Contrastive Analysis and Error Analysis Hypothesis
Learners or students learning foreign language face different kinds of problems in the process of learning that are associated with sounds, vocabulary, structure, and many others language features. Linguistically, there are several mechanisms that have been put in place in finding the causes of these problems and challenges, and minimizing them. This is the foundational source of contrastive and error analysis. Contrastive analysis entails the study of pair of languages with an objective of identifying their structural differences, and similarities existing between the first and the target language (TAJAREH, 2015)). The assumption of this study is that the similarities are significant in facilitating the learning process while the differences are the causes of problems. Through contrastive analysis, problems in the learning process can be predicted and incorporated in the curriculum. However, it is important to note that not all the predicted problems appear to be difficult to students. Error analysis is a counter theory to contrastive analysis. The error analysis provides that many students or learners make errors through making faulty inferences about the requirements of the new language. However, this error has received a lot of criticism for misdiagnosing students’ learning barriers. Many researchers have agreed that these two theories are not sufficient in addressing the predicaments learners of second language go through.
In the process of learning a new or foreign language, a person is bound to come across different kinds of challenges in terms of the language structures. This aspect is common because the learner is used to his/her own native language, which has been deeply, rooted in him/her, thus, becoming a habit. In most cases, an individual will tend to transfer the habits of the known language to the target language that he/she is learning, and perhaps that will bring about many errors. Contrastive theory was championed by Fries and holds that these errors are caused by the existing disparities between the native language and the target language. Therefore, it is evident that through contrastive analysis, teachers conduct an analysis between the two languages, and therefore, predict the learning challenges that students are bond to encounter.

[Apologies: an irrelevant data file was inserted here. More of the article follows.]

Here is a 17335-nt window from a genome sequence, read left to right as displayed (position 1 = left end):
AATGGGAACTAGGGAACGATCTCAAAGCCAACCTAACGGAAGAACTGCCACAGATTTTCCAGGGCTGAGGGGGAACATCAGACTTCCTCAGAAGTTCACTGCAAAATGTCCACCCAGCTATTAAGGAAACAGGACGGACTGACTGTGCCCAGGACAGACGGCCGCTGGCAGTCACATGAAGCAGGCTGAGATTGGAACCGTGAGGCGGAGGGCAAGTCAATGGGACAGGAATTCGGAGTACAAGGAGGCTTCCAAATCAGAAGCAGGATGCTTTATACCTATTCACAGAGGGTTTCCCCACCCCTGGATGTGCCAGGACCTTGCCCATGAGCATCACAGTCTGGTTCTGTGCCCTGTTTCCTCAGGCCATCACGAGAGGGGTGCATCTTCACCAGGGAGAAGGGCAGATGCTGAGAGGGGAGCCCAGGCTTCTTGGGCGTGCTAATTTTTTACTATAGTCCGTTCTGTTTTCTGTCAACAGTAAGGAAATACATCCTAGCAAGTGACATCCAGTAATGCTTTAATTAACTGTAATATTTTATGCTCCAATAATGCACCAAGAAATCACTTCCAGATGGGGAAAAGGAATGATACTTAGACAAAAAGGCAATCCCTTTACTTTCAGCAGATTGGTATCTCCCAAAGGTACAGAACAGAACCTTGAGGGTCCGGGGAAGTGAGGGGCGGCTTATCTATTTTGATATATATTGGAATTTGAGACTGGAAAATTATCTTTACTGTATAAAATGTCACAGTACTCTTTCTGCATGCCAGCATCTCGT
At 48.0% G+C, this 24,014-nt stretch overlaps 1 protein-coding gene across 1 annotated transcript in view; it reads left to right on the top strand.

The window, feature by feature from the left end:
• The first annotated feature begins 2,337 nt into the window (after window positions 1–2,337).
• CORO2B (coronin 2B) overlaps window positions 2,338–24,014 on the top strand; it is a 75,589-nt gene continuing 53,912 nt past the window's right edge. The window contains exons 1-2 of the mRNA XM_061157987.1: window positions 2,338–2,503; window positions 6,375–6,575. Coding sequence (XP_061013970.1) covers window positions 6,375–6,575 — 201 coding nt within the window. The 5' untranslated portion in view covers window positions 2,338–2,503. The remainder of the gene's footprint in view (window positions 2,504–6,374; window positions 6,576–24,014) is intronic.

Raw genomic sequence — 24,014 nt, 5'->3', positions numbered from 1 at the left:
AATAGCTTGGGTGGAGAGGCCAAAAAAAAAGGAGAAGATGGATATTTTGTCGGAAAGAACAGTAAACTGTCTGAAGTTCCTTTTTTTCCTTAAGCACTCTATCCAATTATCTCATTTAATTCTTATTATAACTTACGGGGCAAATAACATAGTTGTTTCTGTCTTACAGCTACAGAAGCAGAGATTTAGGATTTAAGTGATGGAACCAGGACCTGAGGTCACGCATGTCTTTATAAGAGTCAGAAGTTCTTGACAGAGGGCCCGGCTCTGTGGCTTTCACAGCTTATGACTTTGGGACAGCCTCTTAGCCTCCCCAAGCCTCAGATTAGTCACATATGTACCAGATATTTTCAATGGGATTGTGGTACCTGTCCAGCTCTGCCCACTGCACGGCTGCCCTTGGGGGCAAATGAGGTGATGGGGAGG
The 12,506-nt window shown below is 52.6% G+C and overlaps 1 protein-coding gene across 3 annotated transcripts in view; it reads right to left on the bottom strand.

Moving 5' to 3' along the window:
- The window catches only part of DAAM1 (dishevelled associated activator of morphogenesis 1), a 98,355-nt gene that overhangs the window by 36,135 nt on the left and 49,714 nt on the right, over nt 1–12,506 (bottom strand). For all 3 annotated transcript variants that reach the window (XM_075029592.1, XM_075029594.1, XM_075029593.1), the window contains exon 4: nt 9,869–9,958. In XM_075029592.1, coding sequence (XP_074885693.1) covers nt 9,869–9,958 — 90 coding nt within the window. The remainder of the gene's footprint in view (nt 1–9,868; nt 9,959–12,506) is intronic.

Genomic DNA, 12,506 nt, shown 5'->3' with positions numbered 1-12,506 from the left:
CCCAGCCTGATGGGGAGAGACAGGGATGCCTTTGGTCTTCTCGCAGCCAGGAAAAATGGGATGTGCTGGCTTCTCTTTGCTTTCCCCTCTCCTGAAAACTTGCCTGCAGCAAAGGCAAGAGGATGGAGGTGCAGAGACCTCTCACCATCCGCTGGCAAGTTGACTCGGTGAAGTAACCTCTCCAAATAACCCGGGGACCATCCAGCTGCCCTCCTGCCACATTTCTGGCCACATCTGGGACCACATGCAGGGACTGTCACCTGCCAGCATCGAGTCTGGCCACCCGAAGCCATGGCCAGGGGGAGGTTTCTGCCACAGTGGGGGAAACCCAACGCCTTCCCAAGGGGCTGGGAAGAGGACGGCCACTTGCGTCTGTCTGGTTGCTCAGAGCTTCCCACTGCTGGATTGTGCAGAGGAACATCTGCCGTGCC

As indicated earlier, it is also proven that not all the challenges indicated by the teachers are difficult to language students. Many errors that emerge among students in the process of learning a new language are not predicted in the contrastive analysis. This limitation has encouraged the emergence of error analysis theory that was established by Corder in the 1960s. One of the key interpretations in this theory is that learners’ errors entailed in the learning process are as a result of making out of order inferences rules and regulations about the new or target language (Huang, 2002). To address the shortcomings of contrastive analysis, teachers are encouraged to incorporate both the two concepts of the theories in the learning process by understanding the real error that students make in the classrooms.
According to Shekhzadeh and Gheichi (2011), students making errors is an indispensable process since they learn through making errors. Therefore, errors are devices through which students get to learn and it is a channel that they must go through to reach the target language requirements. In the process of making errors as a result of native and target languages, students produce an inter language. This paper will provide a discussion on the movement from the contrastive analysis, hypothesis underlying in the error analysis, and sources of errors in error analysis.
Contrastive analysis is the methodical study of a pair of languages with an objective of identifying their structural differences and similarities. Contrastive analysis was originally applied in the late 1960s and early 1970s with an intention of explaining the challenges that some learners were experiencing in acquiring some features of the target language than their colleagues. Conferring to the behaviorist theories, language learning was highly associated with habit formation, which could be strengthened by the existing habits. Consequently, it was inferred that challenges or difficulties encountered in mastering the target language structures is directly related to the same features that are found in the learners’ native language.